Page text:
Tim Grant: Making sense of cellular machinery

A new piece in the campus-wide puzzle of cryo-electron microscopy (or cryo-EM) is in place this month, as Tim Grant joins the investigator team of the Morgridge Institute for Research.

Grant, who joins Morgridge and UW–Madison from the Janelia Research Campus of the Howard Hughes Medical Institute (HHMI), is an expert on new methodologies to enhance images being generated from this game-changing technology. As an investigator at the institute’s John W. and Jeanne M. Rowe Center for Research on Virology, Grant will have the opportunity to partner with UW–Madison biologists to help perfect new tools that see deeper into cellular machinery.

Tim Grant
Tim Grant

Cryo-EM is a revolutionary imaging technology that allows biologists to see the structure of molecules within cells. Scientists can explore the very cellular surfaces where drugs and proteins interact, or where viruses orchestrate their cellular attacks. Simply, Cryo-EM could transform the development and delivery of precision medicine.

Bringing a project to life of this magnitude required almost a decade of work and roughly $16 million investment in technology and people. The new facility is expected to open this summer in the UW–Madison Biochemistry Building.

Grant says he is excited about the possibilities of this alliance between Morgridge and UW–Madison, as both entities will contribute to a fertile research environment. Grant’s faculty home will be in the Department of Biochemistry.

“From the UW–Madison side, the investment that has been made in cryo-EM is very impressive. And it highlights that there’s a commitment to it,” Grant says. “The equipment is great, but also the fact that the research is growing now and more and more people are getting involved.”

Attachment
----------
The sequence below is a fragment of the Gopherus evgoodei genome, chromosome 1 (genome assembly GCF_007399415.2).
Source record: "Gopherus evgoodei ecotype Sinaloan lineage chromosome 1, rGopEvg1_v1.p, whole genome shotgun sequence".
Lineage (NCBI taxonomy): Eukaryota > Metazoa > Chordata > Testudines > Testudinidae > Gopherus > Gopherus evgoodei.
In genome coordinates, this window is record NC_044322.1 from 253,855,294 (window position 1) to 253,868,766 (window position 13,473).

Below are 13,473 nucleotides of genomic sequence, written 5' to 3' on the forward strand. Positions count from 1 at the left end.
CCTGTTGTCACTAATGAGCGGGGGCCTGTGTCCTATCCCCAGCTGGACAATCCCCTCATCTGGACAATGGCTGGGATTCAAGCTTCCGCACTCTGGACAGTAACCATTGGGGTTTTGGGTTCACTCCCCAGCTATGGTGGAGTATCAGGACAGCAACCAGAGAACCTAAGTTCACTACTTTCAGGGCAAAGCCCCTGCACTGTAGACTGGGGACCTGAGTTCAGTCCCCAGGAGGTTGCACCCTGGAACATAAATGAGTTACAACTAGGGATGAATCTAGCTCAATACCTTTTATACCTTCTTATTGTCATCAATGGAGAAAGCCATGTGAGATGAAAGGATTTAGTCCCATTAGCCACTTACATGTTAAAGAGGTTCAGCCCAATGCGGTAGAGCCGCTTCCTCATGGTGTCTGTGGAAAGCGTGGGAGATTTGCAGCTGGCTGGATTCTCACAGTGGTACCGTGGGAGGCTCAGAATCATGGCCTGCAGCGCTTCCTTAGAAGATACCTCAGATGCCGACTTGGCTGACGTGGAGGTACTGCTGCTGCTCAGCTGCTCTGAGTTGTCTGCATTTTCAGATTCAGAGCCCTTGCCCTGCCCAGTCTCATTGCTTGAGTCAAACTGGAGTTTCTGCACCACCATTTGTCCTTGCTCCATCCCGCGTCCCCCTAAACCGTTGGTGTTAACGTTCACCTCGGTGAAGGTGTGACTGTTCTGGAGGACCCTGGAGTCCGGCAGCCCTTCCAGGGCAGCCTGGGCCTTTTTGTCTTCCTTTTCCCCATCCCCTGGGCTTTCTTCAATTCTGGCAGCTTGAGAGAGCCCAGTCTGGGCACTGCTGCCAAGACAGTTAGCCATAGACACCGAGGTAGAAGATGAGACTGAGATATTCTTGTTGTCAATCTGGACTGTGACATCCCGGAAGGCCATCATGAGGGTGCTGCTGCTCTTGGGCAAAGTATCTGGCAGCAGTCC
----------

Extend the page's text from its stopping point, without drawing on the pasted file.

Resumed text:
“There are also things that I want to do that are heavily computation-dependent,” he adds.  “So from that side, the Morgridge Institute is a fantastic place to be, from the computational resources to the people who really know how to do large-scale computing on this level.”

Morgridge has a strong focus on research computing, and shares with UW–Madison the Center for High-Throughput Computing (CHTC), which allows scientists to vastly increase the size and scale of their research projects by harnessing distributed computing power.

Grant’s current research focus is addressing two challenges of current cryo-EM imaging. The first is being able to visualize smaller and smaller targets. There are entire classes of proteins now that cryo-EM can’t capture, he says.

” For me, the one dramatic impact will be extending things into a cellular context .”

Tim Grant

When scientists start pushing the limits on tiny structures, the only way to see them is with lower-resolution, less focused techniques, and they’re starting to hit a wall on what they can see and still glean meaningful data. Grant is developing a computational technique that marries both low- and high- resolution images within a single movie, enabling scientists to both see the structure and capture structural information.

Grant’s second focus second area is in capturing motion. Many biological structures are not static; they act more like machines with many moving parts.

“The great thing about those is, if you can capture those moving parts, not only do you open things up to solving new structures that couldn’t be solved before, but now you have this extra information about the motion,” he says. “So it not only solves a problem, it adds a whole layer of extra information.”

Grants says cryo-EM can contribute to an exciting future in cellular biology. It may help produce a complete molecular map of a cell, with all the topographic peaks and valleys where interactions take place.

“For me, the one dramatic impact will be extending things into a cellular context,” he says. “The idea will be to have potentially complete maps of exactly what is going on in the cell, where everything is in the cell, and how it’s working in the cell.

“It’s kind of like taking a step back and seeing the bigger picture,” he adds. “You know, right now we just look at isolated pieces. And that’s still very useful. But how those pieces interact is really more of a guessing game right now. Once you can move these things into a more cellular context, and see it directly, that will be very informative for how interactions occur between different things, and exactly how they work in real life.”

Biochemistry has a full report on the initiative.